I just had a conversation with a fellow freegan. It was quite interesting cos it gave me some fresh perspective.
I think many of us know that cooking at home isn't really cheap. In SG, cooking at home is about as expensive as eating out. But usually we get better quality stuff at home and it's healthier.
But for freegans, we get a lot of our food for free. And I'm really happy with it. Cos I get free food and I can cook it. And you know what they always say, free food just tastes better.
But during my conversation with my freegan friend, she says she doesn't get much additional happiness from eating free food.
And that baffled me.... I was like... HUH???
And she said. Yea free food doesn't really make me happier, furthermore, most of the food I get is raw.
And once again I was like... HUH!!!
Raw is War.
That's the best form. I love it when I get raw food. Cos I can craft it into whatever I want. I can cook it however I want.
When I get precooked food, I don't have much choice to adjust the flavours anymore.
And that's when I realized...
I've been taking for granted my ability to cook.
Now, I'm not saying I'm a great cook. I think I can make healthier meals at home. Which taste good enough. Meaning I'm willing to sacrifice some taste for a healthier, less salt, less oil meal. So it's a trade off.
Whereas for my freegan friend... She doesn't or can't cook. Or isn't used to cooking for herself. So to her, getting raw food is pretty pointless to her.
And this realization made me look at things in a different light. Cos... Basically I've been taking a lot of things for granted. Like... I've been watching my mum cook since I was very young, so I more or less know how flavours work and blend and all that.
Whereas my friend doesn't cook, so getting raw food is pretty much useless to her. Or more troublesome.
Also, food knowledge is also useful when it comes to preparation and preservation. Like, after I get my free produce, I know what I need to do to process them, clean them up, cut them, lightly cook them, and how to best preserve them, or what to do before freezing them, canning them, etc.
And apparently this isn't really common knowledge... The thing is, I've been watching these since young, so it's really normal stuff for me, so I take it for granted that everyone should know it, but in truth, it's not a general knowledge kind of thing.
This led me to think about other stuff which I take for granted. Like being frugal. I've been frugal since very young. My dad taught me to be frugal. Although now when I look back, he wasn't really frugal himself.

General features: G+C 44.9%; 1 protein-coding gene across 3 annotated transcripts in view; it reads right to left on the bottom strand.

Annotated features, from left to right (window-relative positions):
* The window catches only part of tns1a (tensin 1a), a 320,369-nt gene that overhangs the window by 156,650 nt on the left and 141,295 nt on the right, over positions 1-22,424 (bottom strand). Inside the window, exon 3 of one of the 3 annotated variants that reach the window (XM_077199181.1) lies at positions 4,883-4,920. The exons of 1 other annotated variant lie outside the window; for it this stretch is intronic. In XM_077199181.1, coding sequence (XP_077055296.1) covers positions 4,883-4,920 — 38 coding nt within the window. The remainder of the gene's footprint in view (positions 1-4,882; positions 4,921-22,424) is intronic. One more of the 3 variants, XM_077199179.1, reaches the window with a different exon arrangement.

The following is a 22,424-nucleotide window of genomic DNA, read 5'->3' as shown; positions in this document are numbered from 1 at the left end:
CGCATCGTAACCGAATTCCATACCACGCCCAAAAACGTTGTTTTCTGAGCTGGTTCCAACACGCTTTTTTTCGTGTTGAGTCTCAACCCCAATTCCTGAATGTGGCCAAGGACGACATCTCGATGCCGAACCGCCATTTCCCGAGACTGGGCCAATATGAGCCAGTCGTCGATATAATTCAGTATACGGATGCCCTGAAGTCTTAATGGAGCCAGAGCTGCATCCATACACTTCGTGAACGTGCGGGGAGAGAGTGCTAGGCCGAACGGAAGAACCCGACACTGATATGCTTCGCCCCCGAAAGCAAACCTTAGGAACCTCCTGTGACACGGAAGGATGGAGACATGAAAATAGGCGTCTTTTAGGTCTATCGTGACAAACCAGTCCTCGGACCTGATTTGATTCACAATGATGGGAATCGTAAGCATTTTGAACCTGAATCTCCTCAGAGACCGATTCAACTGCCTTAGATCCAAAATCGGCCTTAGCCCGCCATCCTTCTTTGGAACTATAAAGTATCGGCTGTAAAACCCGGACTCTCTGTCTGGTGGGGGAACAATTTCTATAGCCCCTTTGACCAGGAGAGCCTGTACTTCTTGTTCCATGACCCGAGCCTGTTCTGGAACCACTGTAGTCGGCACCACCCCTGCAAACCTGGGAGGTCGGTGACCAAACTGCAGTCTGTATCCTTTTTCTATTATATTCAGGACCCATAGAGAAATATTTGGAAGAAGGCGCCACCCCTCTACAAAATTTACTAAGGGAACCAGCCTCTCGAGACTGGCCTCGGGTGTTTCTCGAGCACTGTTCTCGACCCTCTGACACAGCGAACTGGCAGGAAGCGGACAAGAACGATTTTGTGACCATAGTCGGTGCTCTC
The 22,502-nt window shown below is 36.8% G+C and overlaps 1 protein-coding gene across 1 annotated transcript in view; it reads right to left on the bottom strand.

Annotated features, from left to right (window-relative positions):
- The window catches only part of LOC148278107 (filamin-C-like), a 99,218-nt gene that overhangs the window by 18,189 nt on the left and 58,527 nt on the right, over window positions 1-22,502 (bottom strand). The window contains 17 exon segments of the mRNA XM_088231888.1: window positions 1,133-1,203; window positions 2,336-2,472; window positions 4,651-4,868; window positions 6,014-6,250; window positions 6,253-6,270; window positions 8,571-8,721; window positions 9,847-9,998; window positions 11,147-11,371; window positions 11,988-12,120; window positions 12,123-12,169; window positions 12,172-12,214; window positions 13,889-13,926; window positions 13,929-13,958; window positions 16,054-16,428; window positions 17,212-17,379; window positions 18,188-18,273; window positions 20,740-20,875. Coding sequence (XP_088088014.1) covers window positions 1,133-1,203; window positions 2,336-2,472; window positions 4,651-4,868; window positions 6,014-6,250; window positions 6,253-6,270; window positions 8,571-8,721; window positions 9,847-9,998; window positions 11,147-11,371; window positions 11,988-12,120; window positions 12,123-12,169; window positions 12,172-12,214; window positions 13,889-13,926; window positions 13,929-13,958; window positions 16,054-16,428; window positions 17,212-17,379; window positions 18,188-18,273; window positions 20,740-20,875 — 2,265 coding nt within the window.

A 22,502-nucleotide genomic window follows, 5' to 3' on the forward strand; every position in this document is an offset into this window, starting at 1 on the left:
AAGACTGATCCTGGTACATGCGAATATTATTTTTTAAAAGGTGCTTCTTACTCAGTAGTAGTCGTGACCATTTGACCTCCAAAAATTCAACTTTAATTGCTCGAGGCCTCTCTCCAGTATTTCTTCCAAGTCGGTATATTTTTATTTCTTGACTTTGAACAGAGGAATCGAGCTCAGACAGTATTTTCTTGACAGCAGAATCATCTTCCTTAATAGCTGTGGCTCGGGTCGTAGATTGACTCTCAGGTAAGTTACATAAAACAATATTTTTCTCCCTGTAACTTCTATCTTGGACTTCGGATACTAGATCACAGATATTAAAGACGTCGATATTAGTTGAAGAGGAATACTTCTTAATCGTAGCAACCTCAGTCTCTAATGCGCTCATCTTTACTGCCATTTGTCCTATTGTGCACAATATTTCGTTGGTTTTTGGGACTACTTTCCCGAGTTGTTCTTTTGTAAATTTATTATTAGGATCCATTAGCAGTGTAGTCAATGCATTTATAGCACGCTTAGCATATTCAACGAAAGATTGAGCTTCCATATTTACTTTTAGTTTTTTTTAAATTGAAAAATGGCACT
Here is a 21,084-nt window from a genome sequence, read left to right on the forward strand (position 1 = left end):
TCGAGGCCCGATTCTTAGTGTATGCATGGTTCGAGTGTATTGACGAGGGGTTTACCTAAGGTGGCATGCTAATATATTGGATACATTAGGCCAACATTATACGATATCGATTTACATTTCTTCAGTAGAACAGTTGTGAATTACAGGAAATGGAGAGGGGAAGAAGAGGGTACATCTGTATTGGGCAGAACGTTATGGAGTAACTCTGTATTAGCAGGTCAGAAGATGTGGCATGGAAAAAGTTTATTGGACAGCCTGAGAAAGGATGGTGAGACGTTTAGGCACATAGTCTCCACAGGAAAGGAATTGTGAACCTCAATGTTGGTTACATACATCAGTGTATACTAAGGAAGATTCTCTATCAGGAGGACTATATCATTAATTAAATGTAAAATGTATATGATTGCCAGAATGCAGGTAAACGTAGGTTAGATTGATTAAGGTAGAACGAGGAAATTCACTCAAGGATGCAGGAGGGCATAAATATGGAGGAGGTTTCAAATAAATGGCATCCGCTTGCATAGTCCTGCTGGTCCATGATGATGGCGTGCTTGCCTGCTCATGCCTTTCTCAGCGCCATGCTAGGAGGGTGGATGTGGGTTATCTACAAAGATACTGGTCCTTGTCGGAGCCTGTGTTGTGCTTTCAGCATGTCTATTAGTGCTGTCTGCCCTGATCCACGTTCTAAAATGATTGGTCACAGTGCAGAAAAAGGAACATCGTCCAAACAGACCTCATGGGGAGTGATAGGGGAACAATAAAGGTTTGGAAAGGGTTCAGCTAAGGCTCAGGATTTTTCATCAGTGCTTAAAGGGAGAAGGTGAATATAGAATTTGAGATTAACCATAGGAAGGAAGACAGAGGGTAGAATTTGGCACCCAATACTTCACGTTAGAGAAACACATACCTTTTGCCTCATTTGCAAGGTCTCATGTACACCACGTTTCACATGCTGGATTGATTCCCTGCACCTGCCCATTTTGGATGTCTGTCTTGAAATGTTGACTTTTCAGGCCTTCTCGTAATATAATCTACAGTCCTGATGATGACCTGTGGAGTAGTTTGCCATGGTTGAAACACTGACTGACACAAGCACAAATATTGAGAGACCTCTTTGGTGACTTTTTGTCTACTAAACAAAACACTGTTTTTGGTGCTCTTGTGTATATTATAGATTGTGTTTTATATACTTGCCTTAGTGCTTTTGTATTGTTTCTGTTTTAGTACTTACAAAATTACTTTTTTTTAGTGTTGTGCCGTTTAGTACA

So when I look at things now, I assess the value of the item before I buy something. IF I ever buy it at all. I take some effort to memorise some prices for estimation so that when I see things, I'm able to better assess if something is worth buying or whether I can get a better deal elsewhere.
Sounds like a normal ability? Apparently that's not entirely common. I know many people who just buy stuff without assessing the value of the item. Just feel like buying them just buy.
A lot of people don't see the relationship between their money, their decisions and their future.
And what else do I take for granted.
Well probably the ability to understand Cantonese and Hokkien. I've never officially learnt them, but my grandmothers conversed in dialect so I managed to learn some to be able to speak a little and understand.
My wife isn't good with her dialect.
I know my nephew's will probably not learn them.
It's a bit sad cos I can see that our next few generations will slowly lose their ability to speak their dialect, which to me is a sad thing cos it's a lot of our history and culture.
And the thing is, all of us have these different small skills which we take lightly that we have obtained since young that we don't think much about.
And it's only when we talk to others and realize that many others don't have these skills that we realize that these abilities are pretty unique. Especially within your own generation.
Then again I wonder... Am I unique within my own generation? Or how unique am I? Or maybe the few years around 1982 are the years straddling the old generation and the new generation and I'm one of those standing in the middle. Who appreciates the old generation and culture and yet understand the new generation.
Or maybe my sample size is too small.
Or maybe I'm just an old uncle in a 36 year old body.
Or maybe I AM an old uncle already. LOL
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